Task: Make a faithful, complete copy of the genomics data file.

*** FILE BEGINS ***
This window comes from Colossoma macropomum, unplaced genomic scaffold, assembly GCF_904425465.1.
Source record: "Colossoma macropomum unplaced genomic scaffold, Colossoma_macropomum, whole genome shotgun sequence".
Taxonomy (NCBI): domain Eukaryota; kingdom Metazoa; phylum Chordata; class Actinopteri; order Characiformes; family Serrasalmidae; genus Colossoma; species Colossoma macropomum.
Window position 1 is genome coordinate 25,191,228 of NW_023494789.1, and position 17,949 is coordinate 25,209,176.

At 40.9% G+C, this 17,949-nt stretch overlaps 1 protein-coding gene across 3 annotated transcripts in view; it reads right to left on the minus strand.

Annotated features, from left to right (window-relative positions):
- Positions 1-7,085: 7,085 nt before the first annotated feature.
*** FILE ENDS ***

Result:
This window comes from Colossoma macropomum, unplaced genomic scaffold, assembly GCF_904425465.1.
Source record: "Colossoma macropomum unplaced genomic scaffold, Colossoma_macropomum, whole genome shotgun sequence".
Taxonomy (NCBI): domain Eukaryota; kingdom Metazoa; phylum Chordata; class Actinopteri; order Characiformes; family Serrasalmidae; genus Colossoma; species Colossoma macropomum.
Window position 1 is genome coordinate 25,191,228 of NW_023494789.1, and position 17,949 is coordinate 25,209,176.

At 40.9% G+C, this 17,949-nt stretch overlaps 1 protein-coding gene across 3 annotated transcripts in view; it reads right to left on the minus strand.

Annotated features, from left to right (window-relative positions):
- Positions 1-7,085: 7,085 nt before the first annotated feature.